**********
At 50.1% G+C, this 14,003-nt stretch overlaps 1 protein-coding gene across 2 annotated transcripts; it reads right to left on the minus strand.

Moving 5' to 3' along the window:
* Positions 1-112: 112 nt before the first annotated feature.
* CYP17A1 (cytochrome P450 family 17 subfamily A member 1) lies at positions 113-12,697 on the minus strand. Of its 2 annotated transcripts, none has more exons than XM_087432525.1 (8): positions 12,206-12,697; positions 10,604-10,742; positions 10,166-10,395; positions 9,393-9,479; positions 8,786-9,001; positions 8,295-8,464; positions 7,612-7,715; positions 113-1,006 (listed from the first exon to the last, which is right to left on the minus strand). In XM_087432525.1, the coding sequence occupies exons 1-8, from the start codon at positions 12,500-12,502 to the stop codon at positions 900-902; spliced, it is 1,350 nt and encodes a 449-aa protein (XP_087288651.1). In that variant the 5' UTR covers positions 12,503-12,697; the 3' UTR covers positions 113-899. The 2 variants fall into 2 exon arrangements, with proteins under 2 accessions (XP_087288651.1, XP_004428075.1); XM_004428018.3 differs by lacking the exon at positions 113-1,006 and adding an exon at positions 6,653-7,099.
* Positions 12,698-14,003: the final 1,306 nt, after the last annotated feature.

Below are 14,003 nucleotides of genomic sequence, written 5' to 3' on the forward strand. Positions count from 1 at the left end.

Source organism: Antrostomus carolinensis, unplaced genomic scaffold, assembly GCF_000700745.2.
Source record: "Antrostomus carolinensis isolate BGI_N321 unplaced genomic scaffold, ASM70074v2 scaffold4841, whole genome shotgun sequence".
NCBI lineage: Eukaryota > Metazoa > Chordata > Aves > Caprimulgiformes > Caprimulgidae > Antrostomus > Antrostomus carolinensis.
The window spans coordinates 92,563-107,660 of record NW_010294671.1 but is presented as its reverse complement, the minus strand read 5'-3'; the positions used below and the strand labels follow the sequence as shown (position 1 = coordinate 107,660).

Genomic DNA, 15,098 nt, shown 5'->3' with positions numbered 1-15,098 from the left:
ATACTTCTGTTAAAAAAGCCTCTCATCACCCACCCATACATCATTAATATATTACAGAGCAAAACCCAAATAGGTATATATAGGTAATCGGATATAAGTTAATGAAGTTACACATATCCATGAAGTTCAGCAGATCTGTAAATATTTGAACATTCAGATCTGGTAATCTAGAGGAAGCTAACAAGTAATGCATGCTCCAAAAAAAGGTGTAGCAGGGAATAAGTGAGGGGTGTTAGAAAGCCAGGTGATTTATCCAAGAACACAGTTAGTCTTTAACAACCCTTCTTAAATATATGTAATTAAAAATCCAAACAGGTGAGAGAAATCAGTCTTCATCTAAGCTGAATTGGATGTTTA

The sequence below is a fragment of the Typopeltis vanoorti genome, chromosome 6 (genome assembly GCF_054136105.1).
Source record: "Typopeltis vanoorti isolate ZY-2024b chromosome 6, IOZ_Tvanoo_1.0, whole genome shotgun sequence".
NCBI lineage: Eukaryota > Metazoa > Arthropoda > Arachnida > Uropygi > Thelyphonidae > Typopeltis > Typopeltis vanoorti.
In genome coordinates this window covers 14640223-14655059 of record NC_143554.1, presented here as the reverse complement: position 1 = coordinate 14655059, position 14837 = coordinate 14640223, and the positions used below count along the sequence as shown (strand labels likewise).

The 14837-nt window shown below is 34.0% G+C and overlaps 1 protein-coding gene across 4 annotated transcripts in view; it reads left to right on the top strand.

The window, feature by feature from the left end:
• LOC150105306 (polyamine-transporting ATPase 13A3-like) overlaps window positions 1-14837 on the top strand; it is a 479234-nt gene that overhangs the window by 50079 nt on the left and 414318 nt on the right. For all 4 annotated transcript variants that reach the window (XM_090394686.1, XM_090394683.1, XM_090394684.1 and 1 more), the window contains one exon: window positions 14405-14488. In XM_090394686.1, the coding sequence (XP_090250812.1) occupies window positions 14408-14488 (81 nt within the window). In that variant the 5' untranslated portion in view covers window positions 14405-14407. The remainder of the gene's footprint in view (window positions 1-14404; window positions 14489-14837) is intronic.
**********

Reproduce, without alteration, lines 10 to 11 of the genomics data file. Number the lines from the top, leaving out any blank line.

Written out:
The window spans coordinates 92,563-107,660 of record NW_010294671.1 but is presented as its reverse complement, the minus strand read 5'-3'; the positions used below and the strand labels follow the sequence as shown (position 1 = coordinate 107,660).

Genomic DNA, 15,098 nt, shown 5'->3' with positions numbered 1-15,098 from the left: